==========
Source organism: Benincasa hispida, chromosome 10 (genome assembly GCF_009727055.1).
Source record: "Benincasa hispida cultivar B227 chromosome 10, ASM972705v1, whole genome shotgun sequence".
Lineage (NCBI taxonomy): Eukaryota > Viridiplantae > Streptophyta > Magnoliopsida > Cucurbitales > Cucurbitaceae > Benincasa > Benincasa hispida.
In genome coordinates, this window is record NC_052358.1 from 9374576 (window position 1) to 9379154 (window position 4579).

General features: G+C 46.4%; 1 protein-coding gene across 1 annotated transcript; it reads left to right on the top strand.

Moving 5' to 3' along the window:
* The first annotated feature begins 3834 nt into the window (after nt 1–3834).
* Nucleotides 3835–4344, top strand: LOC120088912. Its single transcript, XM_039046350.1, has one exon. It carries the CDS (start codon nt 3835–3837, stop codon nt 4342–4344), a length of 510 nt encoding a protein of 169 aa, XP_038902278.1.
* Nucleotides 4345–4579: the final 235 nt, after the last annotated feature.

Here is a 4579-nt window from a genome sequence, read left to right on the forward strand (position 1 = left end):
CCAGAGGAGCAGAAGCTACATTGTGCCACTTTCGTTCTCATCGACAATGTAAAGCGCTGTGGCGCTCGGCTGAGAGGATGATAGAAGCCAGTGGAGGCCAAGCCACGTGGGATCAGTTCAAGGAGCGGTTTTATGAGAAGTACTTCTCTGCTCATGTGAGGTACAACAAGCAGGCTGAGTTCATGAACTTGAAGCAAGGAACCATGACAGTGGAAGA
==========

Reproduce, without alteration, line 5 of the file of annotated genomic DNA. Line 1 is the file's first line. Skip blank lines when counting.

General features: G+C 46.4%; 1 protein-coding gene across 1 annotated transcript; it reads left to right on the top strand.